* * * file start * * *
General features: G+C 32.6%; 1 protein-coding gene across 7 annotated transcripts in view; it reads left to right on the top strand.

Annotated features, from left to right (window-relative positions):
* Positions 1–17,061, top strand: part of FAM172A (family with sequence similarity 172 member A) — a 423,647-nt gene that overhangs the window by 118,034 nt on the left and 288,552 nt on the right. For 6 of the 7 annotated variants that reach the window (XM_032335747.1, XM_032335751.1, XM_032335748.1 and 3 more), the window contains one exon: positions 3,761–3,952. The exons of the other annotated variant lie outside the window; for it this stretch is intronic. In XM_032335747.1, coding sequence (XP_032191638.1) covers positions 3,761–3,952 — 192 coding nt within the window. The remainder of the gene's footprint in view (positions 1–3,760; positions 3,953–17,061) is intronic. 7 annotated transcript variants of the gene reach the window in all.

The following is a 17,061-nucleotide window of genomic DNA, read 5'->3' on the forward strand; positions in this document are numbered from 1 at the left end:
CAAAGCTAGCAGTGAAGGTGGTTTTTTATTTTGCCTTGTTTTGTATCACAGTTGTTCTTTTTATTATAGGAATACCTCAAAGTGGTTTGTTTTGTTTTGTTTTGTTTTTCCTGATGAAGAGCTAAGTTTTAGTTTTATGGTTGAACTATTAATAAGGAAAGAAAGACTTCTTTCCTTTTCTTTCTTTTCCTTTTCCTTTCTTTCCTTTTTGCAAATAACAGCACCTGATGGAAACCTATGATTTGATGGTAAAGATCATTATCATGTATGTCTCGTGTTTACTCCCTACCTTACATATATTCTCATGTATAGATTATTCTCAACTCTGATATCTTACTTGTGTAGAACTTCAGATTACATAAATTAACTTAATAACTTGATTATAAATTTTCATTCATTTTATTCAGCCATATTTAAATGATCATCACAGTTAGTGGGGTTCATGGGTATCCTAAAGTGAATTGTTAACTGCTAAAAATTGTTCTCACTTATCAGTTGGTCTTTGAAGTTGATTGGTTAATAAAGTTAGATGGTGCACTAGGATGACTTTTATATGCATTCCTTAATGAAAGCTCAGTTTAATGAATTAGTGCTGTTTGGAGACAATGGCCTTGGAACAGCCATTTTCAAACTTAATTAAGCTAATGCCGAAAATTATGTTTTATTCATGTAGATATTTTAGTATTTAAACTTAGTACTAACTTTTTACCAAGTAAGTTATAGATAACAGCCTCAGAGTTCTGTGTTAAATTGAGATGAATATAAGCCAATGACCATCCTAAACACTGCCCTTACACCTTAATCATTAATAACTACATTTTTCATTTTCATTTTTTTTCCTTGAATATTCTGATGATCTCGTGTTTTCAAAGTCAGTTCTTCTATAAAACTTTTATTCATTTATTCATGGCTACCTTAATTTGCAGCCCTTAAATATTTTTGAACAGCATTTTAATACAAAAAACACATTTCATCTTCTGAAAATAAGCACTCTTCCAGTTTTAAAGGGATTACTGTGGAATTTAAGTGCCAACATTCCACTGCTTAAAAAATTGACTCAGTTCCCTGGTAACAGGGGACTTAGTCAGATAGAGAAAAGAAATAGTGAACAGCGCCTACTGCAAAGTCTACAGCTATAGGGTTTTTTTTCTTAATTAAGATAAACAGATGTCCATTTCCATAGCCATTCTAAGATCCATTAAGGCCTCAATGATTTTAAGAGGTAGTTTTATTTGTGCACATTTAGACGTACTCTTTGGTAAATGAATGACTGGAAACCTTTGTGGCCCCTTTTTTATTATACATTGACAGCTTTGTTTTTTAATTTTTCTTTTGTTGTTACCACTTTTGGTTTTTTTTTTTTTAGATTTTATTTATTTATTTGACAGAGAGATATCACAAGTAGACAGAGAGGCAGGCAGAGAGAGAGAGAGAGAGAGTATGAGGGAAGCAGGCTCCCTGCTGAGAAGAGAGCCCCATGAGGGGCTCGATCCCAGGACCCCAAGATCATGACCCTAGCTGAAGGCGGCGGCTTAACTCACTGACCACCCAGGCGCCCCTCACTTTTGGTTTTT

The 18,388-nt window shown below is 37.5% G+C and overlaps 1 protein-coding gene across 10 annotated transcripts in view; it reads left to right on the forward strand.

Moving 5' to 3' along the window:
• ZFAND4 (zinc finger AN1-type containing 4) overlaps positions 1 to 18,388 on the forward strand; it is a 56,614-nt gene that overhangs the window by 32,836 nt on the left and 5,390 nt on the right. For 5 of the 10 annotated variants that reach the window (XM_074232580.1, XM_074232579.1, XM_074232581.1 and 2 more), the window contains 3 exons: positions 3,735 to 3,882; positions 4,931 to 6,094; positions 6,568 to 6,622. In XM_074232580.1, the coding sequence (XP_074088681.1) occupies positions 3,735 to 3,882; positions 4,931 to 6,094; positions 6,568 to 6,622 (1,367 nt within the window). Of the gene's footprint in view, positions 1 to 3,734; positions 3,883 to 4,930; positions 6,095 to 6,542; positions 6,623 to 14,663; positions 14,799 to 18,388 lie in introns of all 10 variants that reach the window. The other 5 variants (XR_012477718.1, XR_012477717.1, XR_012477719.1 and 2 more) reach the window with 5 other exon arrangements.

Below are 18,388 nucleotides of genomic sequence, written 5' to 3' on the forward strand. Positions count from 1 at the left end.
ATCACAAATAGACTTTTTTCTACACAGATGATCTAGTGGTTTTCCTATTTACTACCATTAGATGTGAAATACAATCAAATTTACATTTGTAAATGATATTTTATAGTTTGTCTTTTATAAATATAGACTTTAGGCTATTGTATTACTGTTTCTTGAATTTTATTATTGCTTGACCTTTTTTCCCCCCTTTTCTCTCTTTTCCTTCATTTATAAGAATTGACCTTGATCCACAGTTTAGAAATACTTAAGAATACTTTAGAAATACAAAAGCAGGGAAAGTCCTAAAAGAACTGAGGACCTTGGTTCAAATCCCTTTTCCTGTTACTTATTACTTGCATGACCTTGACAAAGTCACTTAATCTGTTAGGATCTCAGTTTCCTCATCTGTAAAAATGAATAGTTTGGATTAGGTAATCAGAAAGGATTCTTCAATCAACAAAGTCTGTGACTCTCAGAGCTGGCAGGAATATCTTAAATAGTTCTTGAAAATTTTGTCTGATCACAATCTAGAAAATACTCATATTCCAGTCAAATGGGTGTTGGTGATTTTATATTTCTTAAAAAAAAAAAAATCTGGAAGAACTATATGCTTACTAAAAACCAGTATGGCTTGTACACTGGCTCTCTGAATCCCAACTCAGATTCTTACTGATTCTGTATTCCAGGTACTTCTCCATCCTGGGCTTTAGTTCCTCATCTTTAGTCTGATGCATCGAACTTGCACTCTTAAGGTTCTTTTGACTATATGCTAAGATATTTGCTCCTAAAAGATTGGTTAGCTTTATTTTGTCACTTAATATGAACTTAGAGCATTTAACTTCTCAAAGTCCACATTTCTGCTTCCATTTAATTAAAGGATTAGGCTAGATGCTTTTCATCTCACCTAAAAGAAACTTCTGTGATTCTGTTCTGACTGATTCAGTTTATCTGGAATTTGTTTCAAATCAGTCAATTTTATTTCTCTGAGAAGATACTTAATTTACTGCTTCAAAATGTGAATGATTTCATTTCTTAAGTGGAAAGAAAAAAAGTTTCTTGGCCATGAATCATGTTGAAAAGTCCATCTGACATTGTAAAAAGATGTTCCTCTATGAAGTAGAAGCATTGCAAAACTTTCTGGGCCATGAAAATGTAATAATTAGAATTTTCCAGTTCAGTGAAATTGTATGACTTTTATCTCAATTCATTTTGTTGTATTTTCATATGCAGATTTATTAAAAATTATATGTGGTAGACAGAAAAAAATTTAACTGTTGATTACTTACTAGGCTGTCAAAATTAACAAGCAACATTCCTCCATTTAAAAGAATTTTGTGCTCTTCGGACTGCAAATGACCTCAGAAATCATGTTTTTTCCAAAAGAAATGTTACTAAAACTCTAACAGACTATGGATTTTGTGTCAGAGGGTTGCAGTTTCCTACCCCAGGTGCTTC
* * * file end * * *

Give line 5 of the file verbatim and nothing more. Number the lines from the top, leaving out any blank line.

CAAAGCTAGCAGTGAAGGTGGTTTTTTATTTTGCCTTGTTTTGTATCACAGTTGTTCTTTTTATTATAGGAATACCTCAAAGTGGTTTGTTTTGTTTTGTTTTGTTTTTCCTGATGAAGAGCTAAGTTTTAGTTTTATGGTTGAACTATTAATAAGGAAAGAAAGACTTCTTTCCTTTTCTTTCTTTTCCTTTTCCTTTCTTTCCTTTTTGCAAATAACAGCACCTGATGGAAACCTATGATTTGATGGTAAAGATCATTATCATGTATGTCTCGTGTTTACTCCCTACCTTACATATATTCTCATGTATAGATTATTCTCAACTCTGATATCTTACTTGTGTAGAACTTCAGATTACATAAATTAACTTAATAACTTGATTATAAATTTTCATTCATTTTATTCAGCCATATTTAAATGATCATCACAGTTAGTGGGGTTCATGGGTATCCTAAAGTGAATTGTTAACTGCTAAAAATTGTTCTCACTTATCAGTTGGTCTTTGAAGTTGATTGGTTAATAAAGTTAGATGGTGCACTAGGATGACTTTTATATGCATTCCTTAATGAAAGCTCAGTTTAATGAATTAGTGCTGTTTGGAGACAATGGCCTTGGAACAGCCATTTTCAAACTTAATTAAGCTAATGCCGAAAATTATGTTTTATTCATGTAGATATTTTAGTATTTAAACTTAGTACTAACTTTTTACCAAGTAAGTTATAGATAACAGCCTCAGAGTTCTGTGTTAAATTGAGATGAATATAAGCCAATGACCATCCTAAACACTGCCCTTACACCTTAATCATTAATAACTACATTTTTCATTTTCATTTTTTTTCCTTGAATATTCTGATGATCTCGTGTTTTCAAAGTCAGTTCTTCTATAAAACTTTTATTCATTTATTCATGGCTACCTTAATTTGCAGCCCTTAAATATTTTTGAACAGCATTTTAATACAAAAAACACATTTCATCTTCTGAAAATAAGCACTCTTCCAGTTTTAAAGGGATTACTGTGGAATTTAAGTGCCAACATTCCACTGCTTAAAAAATTGACTCAGTTCCCTGGTAACAGGGGACTTAGTCAGATAGAGAAAAGAAATAGTGAACAGCGCCTACTGCAAAGTCTACAGCTATAGGGTTTTTTTTCTTAATTAAGATAAACAGATGTCCATTTCCATAGCCATTCTAAGATCCATTAAGGCCTCAATGATTTTAAGAGGTAGTTTTATTTGTGCACATTTAGACGTACTCTTTGGTAAATGAATGACTGGAAACCTTTGTGGCCCCTTTTTTATTATACATTGACAGCTTTGTTTTTTAATTTTTCTTTTGTTGTTACCACTTTTGGTTTTTTTTTTTTTAGATTTTATTTATTTATTTGACAGAGAGATATCACAAGTAGACAGAGAGGCAGGCAGAGAGAGAGAGAGAGAGAGTATGAGGGAAGCAGGCTCCCTGCTGAGAAGAGAGCCCCATGAGGGGCTCGATCCCAGGACCCCAAGATCATGACCCTAGCTGAAGGCGGCGGCTTAACTCACTGACCACCCAGGCGCCCCTCACTTTTGGTTTTT